Europe, as the most notable focal point in the present-day world where a great capacity for technological innovation crosses paths with a high level of linguistic diversity, is excellently placed to lead the way forward. Other parts of the world are technologically capable but too self-contained and homogeneous culturally to acquire immediate awareness of the need for information technology to find its way across linguistic barriers, while still other communities are fully aware of the language problem but lack a comparable degree of access to technological resources and initiative needed to address the issue on such a scale. Whoever succeeds in making future communication global in linguistic terms will have forged a new tool of incalculable value to the entire world.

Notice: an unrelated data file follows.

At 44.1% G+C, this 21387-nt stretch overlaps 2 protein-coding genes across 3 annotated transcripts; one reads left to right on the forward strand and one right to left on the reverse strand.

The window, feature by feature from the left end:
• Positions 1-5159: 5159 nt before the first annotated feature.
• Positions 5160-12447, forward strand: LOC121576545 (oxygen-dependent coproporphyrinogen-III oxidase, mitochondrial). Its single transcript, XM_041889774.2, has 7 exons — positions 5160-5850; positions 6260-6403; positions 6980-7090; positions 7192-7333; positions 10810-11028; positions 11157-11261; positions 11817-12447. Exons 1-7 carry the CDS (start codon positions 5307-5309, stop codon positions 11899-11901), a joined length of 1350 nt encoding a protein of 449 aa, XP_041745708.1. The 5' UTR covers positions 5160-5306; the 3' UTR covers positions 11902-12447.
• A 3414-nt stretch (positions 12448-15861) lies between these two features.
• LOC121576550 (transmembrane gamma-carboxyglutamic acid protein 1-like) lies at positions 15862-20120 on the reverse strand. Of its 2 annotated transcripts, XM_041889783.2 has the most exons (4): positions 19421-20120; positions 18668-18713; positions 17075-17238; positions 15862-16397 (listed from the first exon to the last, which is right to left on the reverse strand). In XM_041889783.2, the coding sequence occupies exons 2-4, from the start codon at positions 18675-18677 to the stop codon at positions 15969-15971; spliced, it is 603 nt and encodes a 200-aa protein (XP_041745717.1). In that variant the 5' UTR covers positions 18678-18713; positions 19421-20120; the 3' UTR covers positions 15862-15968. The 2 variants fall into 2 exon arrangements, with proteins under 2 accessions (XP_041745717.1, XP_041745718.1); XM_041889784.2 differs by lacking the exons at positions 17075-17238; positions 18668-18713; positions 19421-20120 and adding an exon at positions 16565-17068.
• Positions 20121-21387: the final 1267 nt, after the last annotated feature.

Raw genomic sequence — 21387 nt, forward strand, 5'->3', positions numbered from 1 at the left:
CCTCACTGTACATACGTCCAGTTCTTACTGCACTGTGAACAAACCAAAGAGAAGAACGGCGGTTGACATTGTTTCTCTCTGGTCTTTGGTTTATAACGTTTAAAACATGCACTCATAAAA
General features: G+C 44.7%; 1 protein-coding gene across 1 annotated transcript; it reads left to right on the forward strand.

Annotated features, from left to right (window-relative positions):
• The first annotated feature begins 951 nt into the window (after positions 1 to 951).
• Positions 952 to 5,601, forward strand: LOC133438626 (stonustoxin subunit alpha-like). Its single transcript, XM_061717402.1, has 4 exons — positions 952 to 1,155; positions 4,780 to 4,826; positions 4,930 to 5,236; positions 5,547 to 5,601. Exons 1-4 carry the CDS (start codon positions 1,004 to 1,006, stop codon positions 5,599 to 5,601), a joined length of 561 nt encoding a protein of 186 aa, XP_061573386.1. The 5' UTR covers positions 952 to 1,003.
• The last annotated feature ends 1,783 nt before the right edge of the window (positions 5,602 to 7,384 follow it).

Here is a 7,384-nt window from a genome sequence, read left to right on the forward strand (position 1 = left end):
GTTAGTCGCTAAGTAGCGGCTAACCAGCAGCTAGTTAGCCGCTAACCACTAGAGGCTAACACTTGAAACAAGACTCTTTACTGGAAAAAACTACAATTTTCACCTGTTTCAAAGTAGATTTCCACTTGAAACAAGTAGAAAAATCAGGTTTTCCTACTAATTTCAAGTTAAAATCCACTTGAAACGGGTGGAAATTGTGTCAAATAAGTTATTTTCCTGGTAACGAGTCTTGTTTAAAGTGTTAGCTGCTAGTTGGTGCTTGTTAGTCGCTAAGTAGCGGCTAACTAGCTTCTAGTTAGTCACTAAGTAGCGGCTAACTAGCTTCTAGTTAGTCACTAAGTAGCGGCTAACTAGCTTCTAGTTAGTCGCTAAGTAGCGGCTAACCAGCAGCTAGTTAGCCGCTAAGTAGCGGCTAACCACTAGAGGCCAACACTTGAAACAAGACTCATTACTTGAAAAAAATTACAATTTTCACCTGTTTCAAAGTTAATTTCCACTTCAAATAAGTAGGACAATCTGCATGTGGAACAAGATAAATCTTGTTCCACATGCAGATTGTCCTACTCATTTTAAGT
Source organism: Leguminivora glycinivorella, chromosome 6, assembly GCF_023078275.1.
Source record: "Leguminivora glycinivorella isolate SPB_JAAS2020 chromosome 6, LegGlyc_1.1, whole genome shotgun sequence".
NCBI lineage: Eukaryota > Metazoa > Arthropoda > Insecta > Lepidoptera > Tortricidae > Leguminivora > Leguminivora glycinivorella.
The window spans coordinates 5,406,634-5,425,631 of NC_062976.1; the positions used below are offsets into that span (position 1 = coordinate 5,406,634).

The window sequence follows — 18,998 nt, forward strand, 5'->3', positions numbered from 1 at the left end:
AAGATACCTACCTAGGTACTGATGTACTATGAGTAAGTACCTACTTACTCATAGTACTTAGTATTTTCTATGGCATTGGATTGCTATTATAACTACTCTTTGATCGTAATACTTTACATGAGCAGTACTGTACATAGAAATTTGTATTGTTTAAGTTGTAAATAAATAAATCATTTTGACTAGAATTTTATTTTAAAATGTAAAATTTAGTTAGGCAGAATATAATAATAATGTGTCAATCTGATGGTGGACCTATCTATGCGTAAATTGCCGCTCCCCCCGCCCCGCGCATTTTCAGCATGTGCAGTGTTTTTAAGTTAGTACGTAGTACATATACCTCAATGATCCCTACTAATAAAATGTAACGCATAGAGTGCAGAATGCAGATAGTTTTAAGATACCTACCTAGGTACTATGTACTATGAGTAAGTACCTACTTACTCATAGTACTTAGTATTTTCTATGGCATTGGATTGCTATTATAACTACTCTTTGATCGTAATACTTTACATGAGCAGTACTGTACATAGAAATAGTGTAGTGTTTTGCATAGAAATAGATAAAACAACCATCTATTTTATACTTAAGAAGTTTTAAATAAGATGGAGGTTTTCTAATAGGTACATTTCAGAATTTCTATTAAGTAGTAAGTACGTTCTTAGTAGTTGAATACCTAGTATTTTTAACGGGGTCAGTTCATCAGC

Through this report, I should say that I have learned about some terms that I did not know before. The activity of searching for information on the internet and reading through it has resulted in the knowledge of new terms that I could not talk about before. Even though on the term of Informatio Society I am not so able to give my deep opinions, in other fields such as Machine Translation I may say I am capable of doig so.
I have realized how important human sources are in the field of Machine Translation. Machine translators are still not fully developed. They have a lot of mistakes, and thus, humans will still be needed because of their better knowledge in that field.
At first, I could not think of the relation that Computer technology had with our degree, but now I see that they are related. It is not a separate field, that is machines on the one hand and humans on the other hand. It is not that way. It is evident that by the union of both many advances can be made. And I see it in the way that even though any of them advances, both will always be needed. Humans are not perfect, but we have also seen that machines neither. So we will always be needed.